I think more than anything, it’s the way the patterns come together and are interwoven repetitively into each other that I admire the most. I’ve recently bought a book on Islamic Geometry and there is this piece of text that defines exactly why I like it:
“Throughout their long history the history the craft traditions of the Islamic world evolved a multitude of styles applied to a great variety of media, but always with unifying factors that make it instantly recognisable. It is perhaps no surprise that an art form that seeks to explore the relationship between Unity and multiplicity should be at the same time unified yet diverse. Harmony is central.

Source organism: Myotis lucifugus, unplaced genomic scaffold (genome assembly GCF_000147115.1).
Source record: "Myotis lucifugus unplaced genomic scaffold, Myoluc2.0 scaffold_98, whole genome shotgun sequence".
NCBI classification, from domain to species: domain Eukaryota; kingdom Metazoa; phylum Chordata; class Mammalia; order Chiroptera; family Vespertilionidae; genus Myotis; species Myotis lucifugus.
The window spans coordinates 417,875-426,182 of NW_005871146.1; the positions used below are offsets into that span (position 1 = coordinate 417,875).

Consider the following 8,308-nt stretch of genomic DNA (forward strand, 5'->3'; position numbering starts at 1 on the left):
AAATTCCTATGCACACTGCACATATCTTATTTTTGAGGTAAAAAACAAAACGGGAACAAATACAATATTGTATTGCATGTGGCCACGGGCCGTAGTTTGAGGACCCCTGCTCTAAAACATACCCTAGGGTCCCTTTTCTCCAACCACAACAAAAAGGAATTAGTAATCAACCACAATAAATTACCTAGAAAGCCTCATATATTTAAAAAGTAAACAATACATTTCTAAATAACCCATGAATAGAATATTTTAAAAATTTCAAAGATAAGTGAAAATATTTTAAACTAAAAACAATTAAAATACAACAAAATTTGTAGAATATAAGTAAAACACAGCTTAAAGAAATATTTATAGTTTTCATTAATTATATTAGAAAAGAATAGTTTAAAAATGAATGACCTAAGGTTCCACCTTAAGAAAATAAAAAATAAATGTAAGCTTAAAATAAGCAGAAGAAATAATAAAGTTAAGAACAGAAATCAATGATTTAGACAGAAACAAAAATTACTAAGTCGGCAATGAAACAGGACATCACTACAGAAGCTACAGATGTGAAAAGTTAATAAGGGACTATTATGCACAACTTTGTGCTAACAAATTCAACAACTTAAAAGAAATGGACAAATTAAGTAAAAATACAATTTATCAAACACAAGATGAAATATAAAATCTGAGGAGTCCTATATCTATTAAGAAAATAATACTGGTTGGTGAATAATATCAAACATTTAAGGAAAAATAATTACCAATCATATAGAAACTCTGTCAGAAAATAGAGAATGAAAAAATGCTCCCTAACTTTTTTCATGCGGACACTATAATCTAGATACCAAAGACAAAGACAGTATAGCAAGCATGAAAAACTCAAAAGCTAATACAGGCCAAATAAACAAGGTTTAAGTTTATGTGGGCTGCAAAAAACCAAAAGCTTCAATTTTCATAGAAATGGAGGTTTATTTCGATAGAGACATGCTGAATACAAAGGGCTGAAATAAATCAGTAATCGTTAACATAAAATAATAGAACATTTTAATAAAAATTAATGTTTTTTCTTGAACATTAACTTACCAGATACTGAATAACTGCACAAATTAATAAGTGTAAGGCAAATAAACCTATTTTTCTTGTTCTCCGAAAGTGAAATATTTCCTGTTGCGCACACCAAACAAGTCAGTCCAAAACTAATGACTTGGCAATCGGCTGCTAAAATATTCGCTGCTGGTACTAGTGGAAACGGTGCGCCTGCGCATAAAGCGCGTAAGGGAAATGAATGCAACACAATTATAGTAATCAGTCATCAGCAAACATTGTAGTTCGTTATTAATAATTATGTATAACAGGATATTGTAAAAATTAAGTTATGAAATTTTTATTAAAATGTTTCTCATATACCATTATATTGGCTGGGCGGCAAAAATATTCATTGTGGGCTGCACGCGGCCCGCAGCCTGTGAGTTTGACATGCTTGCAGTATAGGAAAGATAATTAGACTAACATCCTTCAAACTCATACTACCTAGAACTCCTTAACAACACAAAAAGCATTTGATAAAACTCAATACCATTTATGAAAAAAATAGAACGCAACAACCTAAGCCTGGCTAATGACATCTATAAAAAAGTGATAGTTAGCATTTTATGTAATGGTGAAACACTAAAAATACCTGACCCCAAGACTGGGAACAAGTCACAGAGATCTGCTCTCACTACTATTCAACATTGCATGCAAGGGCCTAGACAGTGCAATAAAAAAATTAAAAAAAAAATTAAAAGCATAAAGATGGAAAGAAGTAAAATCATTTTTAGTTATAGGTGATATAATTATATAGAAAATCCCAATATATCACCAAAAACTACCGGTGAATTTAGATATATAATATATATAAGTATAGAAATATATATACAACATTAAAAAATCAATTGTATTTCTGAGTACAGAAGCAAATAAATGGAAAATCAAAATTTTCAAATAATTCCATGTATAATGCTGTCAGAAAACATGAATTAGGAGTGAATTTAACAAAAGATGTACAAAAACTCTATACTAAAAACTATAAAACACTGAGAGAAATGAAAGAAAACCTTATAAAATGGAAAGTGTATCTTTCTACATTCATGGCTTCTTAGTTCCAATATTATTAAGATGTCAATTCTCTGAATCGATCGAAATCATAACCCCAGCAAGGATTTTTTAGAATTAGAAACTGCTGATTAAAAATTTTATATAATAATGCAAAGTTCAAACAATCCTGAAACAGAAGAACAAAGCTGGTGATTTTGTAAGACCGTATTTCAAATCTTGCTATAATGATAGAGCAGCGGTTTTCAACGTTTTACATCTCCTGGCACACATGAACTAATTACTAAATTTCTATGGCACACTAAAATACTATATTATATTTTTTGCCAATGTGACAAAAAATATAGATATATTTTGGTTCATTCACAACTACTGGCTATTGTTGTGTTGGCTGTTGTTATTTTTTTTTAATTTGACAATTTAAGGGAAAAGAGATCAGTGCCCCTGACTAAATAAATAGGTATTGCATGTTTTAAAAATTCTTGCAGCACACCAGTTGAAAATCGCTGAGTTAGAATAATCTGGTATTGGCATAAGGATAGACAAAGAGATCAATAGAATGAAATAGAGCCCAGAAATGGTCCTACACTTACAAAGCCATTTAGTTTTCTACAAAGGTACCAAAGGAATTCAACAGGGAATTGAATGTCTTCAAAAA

The visual structure of Islamic design has two key aspects: calligraphy using Arabic script - one of the world’s great scribal traditions - and abstract ornamentation using a varied but remarkably integrated visual language. This art of pure ornament revolved around two poles: geometric pattern, the harmonic and symmetrical subdivision of the plane giving rise to intricately interwoven designs that speak infinity and the omnipresent center; and idealised plant form or arabesque, spiraling tendrils, leaves, buds and flowers embodying organic life and rhythm.”
Notice some of the words are in bold, I have selected these words because they hold a lot of meaning to lead me to a successful result.